How we change what others think, feel, believe and do
When we consider a person good (or bad) in one category, we are likely to make a similar evaluation in other categories.
It is as if we cannot easily separate categories. It may also be connected with dissonance avoidance, as making them good at one thing and bad at another would make an overall evaluation (which we do anyway) difficult.
Edward Thorndike found, in the 1920s, that when army officers were asked to rate their charges in terms of intelligence, physique, leadership and character, there was a high cross-correlation.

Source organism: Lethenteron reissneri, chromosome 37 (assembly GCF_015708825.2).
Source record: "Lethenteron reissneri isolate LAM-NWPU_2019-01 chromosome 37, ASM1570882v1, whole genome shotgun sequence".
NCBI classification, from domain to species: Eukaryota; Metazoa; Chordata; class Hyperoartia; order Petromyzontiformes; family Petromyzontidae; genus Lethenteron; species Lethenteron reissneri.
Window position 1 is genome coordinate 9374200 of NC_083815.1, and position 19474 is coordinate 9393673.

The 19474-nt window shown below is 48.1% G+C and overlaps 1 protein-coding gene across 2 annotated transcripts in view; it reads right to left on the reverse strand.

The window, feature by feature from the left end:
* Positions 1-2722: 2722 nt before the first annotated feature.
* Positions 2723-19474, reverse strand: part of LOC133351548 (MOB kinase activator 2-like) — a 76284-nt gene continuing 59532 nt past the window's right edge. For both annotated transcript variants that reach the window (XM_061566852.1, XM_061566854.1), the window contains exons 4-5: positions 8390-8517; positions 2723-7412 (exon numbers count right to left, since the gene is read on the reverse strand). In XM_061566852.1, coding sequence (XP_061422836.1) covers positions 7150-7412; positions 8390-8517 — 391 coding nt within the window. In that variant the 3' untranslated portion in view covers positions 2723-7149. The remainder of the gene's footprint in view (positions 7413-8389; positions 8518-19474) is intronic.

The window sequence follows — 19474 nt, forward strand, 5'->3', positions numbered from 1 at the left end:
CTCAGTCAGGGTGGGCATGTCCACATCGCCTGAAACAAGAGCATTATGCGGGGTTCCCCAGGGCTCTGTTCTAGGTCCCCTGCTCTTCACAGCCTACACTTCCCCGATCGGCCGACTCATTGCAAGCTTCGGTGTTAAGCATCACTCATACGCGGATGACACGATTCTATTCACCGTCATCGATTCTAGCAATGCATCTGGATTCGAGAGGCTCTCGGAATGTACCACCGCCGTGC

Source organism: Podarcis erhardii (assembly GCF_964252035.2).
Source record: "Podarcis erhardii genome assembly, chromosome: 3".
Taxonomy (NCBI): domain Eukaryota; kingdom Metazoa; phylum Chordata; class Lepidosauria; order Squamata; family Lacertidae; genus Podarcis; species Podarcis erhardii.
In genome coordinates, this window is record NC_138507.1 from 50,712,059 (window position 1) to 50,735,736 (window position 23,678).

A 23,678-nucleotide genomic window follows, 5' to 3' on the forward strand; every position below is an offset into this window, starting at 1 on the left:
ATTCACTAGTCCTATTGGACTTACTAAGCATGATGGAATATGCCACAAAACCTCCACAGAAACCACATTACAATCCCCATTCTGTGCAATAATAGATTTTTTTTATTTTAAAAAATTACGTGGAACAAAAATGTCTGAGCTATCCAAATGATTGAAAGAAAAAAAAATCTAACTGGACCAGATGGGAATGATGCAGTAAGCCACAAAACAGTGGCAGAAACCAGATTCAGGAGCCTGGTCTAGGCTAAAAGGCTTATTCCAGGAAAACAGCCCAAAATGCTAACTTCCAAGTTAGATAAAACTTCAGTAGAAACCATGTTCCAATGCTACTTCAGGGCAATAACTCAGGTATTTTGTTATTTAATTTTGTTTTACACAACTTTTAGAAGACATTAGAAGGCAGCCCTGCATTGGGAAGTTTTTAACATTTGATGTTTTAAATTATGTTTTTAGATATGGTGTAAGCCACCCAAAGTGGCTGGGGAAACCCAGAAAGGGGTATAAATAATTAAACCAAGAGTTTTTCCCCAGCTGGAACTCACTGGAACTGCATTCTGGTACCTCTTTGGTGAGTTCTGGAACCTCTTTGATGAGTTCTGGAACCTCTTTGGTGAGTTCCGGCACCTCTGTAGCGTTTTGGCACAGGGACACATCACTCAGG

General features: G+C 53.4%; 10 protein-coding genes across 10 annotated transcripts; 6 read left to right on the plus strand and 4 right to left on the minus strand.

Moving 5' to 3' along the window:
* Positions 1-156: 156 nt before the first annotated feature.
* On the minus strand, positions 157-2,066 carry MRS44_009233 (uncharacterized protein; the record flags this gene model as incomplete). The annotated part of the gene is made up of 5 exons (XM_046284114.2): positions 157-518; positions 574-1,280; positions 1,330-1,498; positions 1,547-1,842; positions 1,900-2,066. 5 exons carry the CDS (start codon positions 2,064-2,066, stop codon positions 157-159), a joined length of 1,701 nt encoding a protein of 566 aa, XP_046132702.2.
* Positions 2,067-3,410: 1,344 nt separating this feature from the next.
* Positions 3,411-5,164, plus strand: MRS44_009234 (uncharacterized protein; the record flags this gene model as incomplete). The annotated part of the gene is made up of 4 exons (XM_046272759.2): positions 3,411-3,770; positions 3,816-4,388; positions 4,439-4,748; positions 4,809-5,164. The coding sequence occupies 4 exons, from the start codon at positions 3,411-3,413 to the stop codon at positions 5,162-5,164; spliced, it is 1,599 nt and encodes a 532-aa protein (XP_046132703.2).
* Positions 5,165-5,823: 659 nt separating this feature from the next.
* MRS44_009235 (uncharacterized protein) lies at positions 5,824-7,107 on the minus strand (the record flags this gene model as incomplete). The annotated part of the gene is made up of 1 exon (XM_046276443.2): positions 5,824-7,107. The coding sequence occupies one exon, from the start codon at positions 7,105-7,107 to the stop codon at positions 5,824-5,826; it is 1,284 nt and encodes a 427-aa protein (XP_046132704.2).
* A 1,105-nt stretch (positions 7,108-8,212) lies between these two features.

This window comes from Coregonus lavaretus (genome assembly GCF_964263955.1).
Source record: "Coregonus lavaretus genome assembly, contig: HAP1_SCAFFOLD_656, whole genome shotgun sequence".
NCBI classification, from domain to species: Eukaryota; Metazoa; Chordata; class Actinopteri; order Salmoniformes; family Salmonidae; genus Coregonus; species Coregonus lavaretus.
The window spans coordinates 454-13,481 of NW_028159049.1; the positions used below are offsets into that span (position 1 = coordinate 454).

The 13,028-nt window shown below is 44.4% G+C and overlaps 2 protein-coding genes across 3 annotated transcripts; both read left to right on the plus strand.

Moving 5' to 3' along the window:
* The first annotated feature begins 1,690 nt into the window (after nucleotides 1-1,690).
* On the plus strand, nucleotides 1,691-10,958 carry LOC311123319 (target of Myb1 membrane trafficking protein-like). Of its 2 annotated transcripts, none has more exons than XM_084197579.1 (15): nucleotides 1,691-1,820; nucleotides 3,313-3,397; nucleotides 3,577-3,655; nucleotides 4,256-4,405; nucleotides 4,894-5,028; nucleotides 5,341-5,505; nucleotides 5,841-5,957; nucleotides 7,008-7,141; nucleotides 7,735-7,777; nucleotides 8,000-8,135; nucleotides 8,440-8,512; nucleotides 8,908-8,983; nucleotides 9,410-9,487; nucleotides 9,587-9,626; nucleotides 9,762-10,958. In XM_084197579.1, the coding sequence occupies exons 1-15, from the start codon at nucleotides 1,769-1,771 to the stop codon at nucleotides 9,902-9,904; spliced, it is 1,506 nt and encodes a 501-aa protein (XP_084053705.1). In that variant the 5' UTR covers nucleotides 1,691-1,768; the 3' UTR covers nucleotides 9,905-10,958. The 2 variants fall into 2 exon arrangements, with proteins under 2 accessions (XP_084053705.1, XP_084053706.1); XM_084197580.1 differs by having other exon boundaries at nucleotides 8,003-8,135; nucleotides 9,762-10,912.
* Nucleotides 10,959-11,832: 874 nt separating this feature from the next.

Just because I dress like a rock star, it does not mean I can sing, dance or play the guitar (come to think of it, the same is true of some real rock stars!).
Show how you are good at something, even somewhere relatively unimportant, and then talk about something else where the other person can infer you are equally good.
And the big